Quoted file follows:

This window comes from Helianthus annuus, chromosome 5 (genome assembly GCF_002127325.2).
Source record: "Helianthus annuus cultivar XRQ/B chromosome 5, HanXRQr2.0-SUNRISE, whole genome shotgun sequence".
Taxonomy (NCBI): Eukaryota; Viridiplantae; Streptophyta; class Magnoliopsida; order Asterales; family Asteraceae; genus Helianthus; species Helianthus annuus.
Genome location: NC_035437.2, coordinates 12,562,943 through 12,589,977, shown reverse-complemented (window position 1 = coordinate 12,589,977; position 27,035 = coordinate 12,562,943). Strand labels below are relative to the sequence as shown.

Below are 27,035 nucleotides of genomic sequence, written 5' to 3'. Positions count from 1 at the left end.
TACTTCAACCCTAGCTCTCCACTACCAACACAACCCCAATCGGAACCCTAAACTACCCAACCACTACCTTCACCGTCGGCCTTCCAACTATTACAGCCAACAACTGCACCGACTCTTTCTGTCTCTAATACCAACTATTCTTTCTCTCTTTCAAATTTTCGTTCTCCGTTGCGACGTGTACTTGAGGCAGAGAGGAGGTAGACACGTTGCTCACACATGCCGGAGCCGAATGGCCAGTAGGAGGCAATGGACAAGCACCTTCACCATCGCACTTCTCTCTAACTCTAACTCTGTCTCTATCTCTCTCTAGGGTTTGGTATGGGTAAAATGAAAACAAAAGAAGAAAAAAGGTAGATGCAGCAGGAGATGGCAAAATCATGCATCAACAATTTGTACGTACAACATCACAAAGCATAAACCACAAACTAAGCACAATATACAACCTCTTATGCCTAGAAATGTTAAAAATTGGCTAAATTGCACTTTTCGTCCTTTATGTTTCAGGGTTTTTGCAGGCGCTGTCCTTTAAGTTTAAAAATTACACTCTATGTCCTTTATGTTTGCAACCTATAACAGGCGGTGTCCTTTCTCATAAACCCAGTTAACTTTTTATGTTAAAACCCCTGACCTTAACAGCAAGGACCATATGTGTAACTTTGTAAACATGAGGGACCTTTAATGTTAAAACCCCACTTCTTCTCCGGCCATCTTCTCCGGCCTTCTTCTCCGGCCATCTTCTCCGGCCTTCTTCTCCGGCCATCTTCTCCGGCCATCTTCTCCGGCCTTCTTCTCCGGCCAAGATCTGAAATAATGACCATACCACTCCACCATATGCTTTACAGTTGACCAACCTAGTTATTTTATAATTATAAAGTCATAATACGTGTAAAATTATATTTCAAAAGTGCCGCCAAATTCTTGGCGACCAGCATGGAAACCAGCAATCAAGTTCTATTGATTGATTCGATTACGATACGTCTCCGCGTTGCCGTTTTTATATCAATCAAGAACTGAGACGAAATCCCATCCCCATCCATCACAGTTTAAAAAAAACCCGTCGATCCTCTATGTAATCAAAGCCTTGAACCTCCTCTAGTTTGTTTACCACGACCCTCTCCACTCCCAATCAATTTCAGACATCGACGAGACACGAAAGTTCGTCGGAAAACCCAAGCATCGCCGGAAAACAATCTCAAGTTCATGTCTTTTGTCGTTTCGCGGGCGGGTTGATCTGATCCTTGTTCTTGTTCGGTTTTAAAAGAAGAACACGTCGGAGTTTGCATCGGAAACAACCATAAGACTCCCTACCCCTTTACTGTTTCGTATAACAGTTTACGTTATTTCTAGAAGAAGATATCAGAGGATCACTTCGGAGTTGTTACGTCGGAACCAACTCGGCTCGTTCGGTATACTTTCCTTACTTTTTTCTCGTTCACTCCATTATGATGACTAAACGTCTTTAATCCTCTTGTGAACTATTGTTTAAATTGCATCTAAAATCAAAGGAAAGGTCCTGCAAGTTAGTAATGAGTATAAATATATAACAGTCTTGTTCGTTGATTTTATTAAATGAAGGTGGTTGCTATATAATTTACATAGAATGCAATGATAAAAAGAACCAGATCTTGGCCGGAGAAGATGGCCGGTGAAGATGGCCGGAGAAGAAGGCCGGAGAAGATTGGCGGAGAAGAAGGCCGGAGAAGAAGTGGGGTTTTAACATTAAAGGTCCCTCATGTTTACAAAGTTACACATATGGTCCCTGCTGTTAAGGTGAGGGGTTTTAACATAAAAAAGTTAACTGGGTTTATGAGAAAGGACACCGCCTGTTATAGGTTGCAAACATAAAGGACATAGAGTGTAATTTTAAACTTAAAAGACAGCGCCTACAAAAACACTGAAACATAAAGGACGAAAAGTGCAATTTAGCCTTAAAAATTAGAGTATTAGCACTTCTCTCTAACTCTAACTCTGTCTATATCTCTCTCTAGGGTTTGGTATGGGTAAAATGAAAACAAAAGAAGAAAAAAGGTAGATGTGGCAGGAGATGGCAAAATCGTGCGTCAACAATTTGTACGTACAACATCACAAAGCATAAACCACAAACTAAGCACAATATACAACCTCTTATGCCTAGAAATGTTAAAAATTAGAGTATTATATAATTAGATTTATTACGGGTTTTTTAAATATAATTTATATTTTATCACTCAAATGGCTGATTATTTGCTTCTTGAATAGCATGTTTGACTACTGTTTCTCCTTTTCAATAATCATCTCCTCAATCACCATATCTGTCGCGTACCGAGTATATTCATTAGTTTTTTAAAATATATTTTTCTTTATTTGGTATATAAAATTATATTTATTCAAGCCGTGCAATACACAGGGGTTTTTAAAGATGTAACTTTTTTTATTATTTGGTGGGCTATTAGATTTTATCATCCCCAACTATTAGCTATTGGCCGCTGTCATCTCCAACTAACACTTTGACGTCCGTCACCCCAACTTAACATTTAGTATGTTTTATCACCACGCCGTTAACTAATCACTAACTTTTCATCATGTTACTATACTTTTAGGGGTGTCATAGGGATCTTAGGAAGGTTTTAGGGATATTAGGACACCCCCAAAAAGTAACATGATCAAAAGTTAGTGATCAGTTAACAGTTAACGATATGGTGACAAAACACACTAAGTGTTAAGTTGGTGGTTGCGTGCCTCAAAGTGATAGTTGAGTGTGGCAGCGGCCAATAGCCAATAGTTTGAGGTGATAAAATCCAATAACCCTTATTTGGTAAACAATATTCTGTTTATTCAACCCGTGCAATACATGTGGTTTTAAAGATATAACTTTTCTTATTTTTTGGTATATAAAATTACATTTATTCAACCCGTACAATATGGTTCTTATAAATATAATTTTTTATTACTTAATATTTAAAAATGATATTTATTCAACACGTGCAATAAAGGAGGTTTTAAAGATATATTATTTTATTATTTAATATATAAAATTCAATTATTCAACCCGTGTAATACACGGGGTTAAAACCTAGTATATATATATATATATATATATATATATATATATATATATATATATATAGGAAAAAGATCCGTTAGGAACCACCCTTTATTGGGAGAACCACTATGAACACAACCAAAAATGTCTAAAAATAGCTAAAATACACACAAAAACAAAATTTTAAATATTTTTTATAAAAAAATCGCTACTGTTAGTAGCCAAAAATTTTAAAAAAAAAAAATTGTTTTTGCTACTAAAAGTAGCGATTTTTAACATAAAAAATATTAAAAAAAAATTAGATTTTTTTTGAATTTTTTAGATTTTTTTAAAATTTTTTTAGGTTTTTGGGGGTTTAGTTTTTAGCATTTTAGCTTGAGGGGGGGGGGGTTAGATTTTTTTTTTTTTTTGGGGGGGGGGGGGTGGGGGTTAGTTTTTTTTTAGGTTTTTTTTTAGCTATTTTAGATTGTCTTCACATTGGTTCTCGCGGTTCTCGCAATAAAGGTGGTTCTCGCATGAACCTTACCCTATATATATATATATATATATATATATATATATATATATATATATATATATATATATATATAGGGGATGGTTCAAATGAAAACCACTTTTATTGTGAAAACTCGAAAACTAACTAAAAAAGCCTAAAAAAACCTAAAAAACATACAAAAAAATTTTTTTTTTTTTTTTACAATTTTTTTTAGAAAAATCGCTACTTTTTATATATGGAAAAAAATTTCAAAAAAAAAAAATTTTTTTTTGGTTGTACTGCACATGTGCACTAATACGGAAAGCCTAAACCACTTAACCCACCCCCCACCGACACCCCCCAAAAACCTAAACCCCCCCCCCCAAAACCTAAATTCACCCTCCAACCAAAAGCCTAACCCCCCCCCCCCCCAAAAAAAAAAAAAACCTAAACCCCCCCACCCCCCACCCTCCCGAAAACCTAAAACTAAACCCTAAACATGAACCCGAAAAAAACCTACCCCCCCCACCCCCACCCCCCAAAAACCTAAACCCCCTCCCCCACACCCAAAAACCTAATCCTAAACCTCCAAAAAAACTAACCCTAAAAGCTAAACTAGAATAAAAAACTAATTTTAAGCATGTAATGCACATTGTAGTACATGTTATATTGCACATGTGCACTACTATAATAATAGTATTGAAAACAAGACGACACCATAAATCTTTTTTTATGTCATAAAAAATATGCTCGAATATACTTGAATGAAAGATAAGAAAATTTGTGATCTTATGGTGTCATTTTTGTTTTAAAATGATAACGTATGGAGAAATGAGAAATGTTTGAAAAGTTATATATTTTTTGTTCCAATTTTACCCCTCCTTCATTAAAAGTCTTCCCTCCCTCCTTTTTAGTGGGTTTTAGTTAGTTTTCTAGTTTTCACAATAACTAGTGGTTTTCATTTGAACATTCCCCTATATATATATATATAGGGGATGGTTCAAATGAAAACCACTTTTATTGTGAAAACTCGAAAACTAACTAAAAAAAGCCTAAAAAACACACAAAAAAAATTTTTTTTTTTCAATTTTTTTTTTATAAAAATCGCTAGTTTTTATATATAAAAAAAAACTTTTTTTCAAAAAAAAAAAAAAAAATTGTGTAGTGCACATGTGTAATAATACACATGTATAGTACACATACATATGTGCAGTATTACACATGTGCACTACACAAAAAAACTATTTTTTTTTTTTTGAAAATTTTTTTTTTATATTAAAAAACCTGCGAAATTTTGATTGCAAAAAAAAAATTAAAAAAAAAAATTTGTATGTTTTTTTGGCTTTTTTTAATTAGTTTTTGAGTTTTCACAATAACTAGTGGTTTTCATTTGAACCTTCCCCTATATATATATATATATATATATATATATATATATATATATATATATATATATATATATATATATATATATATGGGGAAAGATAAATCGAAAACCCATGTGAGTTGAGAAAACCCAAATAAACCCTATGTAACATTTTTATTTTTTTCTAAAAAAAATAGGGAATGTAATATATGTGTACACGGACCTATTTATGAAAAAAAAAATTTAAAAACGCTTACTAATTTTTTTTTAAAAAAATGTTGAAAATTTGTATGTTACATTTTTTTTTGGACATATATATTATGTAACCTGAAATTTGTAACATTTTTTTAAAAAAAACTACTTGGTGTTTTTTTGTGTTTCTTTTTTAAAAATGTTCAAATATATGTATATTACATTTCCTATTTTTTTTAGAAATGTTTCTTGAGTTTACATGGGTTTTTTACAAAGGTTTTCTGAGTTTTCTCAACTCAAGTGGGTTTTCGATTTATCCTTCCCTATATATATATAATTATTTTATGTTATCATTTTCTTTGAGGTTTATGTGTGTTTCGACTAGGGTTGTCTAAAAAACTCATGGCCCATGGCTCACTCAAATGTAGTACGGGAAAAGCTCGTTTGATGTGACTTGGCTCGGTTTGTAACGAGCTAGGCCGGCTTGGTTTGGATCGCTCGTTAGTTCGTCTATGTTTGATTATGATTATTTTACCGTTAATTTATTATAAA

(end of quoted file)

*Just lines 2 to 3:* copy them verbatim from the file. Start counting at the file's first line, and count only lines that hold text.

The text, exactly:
Source record: "Helianthus annuus cultivar XRQ/B chromosome 5, HanXRQr2.0-SUNRISE, whole genome shotgun sequence".
Taxonomy (NCBI): Eukaryota; Viridiplantae; Streptophyta; class Magnoliopsida; order Asterales; family Asteraceae; genus Helianthus; species Helianthus annuus.